Social networking has been creeping its way into Series 40 for a while, but this is probably the best implementation we’ve seen yet. The key differentiator here between the C3-01 and the C3 (the non-touch one) is the touch screen – Facebook has so many features that it’s impossible to have a simple interface. Which is where the touch screen comes in – it makes interactions much simpler.
In the Nokia C3-01 the Communities app is the SNS central. It handles both Facebook and Twitter accounts, including several accounts of each type (though only one Facebook and one Twitter account can be connected at a time).
The Facebook section supports the full communication capabilities of the site. You can view messages and events, friend requests and event invitations. Write on people’s wall and browse their profiles, post photos (either from the Gallery or you can snap a new one on the spot), post status updates, read news feeds and follow groups.
Twitter is an inherently simpler service but the app has plenty of features too. You can update your status, check your @mentions, send direct messages and reply to tweets too.
One cool thing is the Shorten links button – Twitter will shorten links automatically, but only after you send the tweet. Shorten links will use bit.ly to shorten links beforehand and give you a few extra characters.
We found two things missing from the Twitter part of the app. The first one was support for retweeting. The other is an option to upload a photo to TwitPic and its likes and have the URL for that photo embedded into the tweet automatically.
S40 doesn’t have multitasking, even in this touch-enabled incarnation, but you can still receive updates even when you exit the Communities app. Put the Communities tab on the homescreen and pick a default account and you’re good to go.
The default account is what you see first when you start the app (so if you only have a Facebook account, you don’t have to tap the Facebook tab every time). Also, only the updates from the main account will be visible on the homescreen. You can also set the time to receive new updates – say, from 8:00 to 22:00.
The Ovi Store is evolving – it got a new user interface for the Symbian^3 version and we’re glad to report that this new interface has been carried over to the touch-enabled Series 40 phones.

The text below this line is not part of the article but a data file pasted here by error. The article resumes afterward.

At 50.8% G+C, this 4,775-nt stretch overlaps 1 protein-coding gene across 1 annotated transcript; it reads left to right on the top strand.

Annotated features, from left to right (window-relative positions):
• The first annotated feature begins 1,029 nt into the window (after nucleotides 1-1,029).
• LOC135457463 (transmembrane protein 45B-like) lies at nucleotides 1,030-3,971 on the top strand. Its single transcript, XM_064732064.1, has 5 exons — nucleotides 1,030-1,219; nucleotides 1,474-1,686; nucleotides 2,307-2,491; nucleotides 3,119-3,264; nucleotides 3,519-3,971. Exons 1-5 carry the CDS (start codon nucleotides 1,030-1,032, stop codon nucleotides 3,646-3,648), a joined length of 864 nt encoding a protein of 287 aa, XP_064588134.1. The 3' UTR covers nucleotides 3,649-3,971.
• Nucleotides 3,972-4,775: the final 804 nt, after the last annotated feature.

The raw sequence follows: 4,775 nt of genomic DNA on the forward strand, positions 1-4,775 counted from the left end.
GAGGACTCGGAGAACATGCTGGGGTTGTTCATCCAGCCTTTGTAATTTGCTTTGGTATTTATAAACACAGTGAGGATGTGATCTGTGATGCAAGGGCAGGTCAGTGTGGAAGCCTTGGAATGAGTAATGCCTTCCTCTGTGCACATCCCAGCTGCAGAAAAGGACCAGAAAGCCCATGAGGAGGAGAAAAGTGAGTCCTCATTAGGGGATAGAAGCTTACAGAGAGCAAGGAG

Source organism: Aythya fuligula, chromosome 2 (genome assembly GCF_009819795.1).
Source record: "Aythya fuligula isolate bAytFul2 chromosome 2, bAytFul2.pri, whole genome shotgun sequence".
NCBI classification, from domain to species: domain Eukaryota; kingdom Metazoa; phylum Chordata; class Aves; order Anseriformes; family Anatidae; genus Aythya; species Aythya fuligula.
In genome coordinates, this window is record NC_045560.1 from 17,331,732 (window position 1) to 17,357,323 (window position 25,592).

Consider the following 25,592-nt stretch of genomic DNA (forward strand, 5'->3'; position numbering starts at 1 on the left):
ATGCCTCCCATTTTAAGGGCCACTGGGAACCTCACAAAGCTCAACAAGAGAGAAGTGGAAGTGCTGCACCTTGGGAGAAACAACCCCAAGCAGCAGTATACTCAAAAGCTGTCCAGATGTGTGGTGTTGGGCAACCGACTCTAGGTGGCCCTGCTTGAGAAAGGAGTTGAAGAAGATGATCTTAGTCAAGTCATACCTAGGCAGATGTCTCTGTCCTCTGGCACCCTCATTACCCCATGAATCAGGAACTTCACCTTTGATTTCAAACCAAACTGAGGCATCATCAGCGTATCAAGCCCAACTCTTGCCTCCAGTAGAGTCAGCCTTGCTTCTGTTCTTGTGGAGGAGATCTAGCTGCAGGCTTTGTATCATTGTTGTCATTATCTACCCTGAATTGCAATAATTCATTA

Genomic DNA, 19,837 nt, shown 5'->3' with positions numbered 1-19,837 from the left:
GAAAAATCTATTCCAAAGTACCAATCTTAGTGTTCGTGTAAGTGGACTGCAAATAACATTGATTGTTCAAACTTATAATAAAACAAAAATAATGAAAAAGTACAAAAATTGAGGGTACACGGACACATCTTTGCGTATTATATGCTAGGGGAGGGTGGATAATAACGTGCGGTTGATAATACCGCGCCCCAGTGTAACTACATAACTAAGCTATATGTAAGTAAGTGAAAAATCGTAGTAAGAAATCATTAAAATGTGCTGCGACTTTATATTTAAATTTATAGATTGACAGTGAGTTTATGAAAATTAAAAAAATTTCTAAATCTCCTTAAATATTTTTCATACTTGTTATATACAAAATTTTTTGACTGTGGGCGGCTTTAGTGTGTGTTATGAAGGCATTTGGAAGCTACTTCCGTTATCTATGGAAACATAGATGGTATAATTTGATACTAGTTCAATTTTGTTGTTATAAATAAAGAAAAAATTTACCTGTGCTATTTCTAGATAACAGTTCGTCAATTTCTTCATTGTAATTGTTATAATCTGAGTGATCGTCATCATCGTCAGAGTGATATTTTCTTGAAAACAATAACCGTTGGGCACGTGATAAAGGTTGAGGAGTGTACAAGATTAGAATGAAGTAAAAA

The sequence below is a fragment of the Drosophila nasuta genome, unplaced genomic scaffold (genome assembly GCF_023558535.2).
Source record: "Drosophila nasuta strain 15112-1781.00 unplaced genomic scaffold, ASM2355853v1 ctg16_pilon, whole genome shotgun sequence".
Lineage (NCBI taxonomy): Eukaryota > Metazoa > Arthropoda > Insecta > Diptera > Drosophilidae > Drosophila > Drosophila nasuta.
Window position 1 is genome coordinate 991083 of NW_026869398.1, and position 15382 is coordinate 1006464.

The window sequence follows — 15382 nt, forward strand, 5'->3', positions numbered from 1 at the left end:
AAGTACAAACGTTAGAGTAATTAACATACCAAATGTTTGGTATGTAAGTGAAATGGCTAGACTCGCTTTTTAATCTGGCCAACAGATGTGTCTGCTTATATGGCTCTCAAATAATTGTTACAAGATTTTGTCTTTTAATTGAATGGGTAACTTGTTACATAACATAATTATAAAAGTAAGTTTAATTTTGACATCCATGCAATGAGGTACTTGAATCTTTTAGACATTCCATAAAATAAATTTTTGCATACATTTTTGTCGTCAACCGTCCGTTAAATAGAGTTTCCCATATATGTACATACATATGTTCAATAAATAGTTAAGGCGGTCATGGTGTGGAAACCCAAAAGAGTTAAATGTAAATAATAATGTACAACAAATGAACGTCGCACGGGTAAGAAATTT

It’s more user-friendly and it is finally making some serious effort to attract more developers. You can browse the apps available in the Ovi Store by categories – Applications, Games, Audio and Video content, Personalization; or by collections – currently only Go Green is available for S40 with just one app.
Your account profile keeps track of all the apps you have installed under My stuff. You can now also select where games and apps should be installed and where audio and video should go. That’s nice – we wish Android had that right from the start.
There are already plenty of apps and games there, a lot of them free, and chances are that the most important apps will be there soon enough. They are still behind the big players in the app store game, but we’re seeing that the important apps are making their way to the Ovi Store. Other than that, we can live without the 50 thousand book titles and thousands of other questionable “apps”.
The Nokia C3-01 Touch and Type came with three games preinstalled.
Climate Mission is a series of environmentally-themed puzzles that will take you across the world. At the beginning of each challenge, there’s a small nugget of information. The game is fun and educational.
The Picture Puzzle needs no further explanations.
The final game is Memorize – it has three variants, which require you to remember an ever growing string of things. This can take the form of a Simon Says type of game or, say, playing notes on a virtual piano keyboard.